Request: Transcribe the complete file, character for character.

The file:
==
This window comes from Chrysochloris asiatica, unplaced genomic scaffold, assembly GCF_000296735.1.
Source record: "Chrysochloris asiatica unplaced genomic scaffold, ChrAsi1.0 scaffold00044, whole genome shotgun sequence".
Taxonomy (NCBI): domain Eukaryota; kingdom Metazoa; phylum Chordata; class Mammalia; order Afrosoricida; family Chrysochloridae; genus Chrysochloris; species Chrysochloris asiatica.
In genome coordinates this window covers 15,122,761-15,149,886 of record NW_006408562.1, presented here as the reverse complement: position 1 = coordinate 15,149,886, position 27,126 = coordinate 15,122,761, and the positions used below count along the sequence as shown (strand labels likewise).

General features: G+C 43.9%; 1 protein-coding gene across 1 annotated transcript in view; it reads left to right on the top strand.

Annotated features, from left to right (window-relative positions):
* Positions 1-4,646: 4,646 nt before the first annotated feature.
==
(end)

This window comes from Chrysochloris asiatica, unplaced genomic scaffold, assembly GCF_000296735.1.
Source record: "Chrysochloris asiatica unplaced genomic scaffold, ChrAsi1.0 scaffold00044, whole genome shotgun sequence".
Taxonomy (NCBI): domain Eukaryota; kingdom Metazoa; phylum Chordata; class Mammalia; order Afrosoricida; family Chrysochloridae; genus Chrysochloris; species Chrysochloris asiatica.
In genome coordinates this window covers 15,122,761-15,149,886 of record NW_006408562.1, presented here as the reverse complement: position 1 = coordinate 15,149,886, position 27,126 = coordinate 15,122,761, and the positions used below count along the sequence as shown (strand labels likewise).

General features: G+C 43.9%; 1 protein-coding gene across 1 annotated transcript in view; it reads left to right on the top strand.

Annotated features, from left to right (window-relative positions):
* Positions 1-4,646: 4,646 nt before the first annotated feature.